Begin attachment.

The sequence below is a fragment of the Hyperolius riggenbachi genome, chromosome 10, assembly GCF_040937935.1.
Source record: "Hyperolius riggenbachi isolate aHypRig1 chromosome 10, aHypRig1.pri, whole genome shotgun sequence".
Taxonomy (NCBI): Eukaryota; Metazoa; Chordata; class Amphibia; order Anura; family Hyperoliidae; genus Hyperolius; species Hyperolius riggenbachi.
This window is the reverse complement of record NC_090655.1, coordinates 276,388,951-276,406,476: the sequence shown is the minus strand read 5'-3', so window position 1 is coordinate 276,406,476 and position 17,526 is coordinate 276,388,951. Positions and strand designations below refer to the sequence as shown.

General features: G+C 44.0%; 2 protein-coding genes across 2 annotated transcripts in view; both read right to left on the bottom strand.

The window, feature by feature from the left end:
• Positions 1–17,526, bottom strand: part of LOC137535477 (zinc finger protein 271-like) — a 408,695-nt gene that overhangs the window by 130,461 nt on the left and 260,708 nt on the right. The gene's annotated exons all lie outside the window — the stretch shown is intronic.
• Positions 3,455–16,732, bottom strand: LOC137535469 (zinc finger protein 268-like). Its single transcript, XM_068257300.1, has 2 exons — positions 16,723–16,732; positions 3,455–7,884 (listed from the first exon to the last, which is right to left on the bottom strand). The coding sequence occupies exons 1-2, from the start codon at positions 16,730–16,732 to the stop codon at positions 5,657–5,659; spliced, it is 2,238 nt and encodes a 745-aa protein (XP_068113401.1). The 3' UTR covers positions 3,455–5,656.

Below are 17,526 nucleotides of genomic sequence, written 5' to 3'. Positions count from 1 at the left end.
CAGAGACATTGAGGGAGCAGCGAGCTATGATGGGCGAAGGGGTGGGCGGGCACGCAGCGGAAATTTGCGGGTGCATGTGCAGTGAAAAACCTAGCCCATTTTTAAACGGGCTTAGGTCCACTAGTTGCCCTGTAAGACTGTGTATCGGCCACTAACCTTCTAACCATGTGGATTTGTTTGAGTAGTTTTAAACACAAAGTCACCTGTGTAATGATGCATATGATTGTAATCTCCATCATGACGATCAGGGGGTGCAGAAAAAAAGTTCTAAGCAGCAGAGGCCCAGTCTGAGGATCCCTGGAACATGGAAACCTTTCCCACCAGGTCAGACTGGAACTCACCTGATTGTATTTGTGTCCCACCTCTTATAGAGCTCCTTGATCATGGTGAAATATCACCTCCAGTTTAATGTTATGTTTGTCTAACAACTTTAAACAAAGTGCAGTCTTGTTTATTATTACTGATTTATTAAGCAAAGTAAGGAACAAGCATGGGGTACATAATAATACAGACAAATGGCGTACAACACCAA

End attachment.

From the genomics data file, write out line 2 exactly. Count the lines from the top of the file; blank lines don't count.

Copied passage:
Source record: "Hyperolius riggenbachi isolate aHypRig1 chromosome 10, aHypRig1.pri, whole genome shotgun sequence".